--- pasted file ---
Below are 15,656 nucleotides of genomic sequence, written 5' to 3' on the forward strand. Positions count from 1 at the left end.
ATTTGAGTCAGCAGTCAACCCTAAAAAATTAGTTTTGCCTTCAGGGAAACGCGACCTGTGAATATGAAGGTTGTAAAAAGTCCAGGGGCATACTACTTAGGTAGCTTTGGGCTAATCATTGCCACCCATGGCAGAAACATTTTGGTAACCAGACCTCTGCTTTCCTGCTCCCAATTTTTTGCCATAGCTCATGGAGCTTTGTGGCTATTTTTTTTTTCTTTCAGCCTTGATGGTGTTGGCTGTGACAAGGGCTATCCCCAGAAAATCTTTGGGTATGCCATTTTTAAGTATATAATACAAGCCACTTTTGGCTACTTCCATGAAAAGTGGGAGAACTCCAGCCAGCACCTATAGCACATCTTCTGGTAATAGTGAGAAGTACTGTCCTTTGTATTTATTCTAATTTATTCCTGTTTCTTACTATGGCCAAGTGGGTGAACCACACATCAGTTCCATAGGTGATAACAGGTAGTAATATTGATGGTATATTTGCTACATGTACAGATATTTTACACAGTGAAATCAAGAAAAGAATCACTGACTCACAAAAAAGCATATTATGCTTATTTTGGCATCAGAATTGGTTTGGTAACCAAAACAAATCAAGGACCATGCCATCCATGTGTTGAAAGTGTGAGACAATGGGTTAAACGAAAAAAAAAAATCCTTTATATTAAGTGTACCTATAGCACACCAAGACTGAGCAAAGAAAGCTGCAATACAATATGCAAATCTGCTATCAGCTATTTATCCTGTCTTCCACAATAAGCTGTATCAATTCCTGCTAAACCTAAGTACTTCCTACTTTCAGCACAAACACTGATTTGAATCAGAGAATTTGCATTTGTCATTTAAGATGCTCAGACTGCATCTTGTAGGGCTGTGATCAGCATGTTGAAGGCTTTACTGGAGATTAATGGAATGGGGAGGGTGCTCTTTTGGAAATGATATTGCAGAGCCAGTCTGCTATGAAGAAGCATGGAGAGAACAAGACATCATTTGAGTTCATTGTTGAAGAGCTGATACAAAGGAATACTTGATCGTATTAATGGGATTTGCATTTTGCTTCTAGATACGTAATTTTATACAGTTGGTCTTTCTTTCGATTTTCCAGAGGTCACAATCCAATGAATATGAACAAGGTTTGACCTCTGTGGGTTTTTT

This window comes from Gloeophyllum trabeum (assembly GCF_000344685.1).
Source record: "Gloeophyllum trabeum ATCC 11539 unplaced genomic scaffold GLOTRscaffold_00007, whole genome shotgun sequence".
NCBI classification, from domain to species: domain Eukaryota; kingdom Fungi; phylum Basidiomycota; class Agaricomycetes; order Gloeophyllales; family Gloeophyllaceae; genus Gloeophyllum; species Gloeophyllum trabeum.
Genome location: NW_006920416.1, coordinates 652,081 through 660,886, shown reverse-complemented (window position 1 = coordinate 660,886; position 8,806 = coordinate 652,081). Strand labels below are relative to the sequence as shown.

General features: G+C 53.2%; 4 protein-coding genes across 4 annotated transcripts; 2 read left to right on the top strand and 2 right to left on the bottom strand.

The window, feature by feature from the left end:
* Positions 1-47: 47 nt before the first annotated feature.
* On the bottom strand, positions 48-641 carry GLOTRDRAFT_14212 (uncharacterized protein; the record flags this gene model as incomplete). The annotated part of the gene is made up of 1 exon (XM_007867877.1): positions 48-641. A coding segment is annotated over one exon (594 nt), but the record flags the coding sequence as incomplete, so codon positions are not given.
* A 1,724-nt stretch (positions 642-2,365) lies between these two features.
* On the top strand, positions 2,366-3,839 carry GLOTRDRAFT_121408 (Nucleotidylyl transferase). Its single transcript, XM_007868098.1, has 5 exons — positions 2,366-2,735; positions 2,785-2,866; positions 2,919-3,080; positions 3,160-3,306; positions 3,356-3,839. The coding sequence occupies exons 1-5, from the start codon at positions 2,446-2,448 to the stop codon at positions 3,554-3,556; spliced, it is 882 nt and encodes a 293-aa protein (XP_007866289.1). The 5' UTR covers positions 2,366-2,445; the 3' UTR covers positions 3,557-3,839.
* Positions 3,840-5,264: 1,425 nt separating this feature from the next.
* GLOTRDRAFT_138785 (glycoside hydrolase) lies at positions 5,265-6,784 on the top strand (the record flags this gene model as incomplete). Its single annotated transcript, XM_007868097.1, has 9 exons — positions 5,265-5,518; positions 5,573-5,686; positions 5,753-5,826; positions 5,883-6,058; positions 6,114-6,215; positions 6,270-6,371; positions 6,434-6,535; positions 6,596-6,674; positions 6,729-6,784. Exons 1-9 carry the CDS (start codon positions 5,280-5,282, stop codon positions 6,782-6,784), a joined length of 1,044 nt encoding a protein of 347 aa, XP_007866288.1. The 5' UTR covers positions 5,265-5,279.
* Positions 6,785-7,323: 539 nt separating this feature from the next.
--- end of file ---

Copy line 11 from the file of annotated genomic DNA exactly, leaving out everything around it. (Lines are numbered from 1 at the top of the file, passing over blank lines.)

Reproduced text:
* A 1,724-nt stretch (positions 642-2,365) lies between these two features.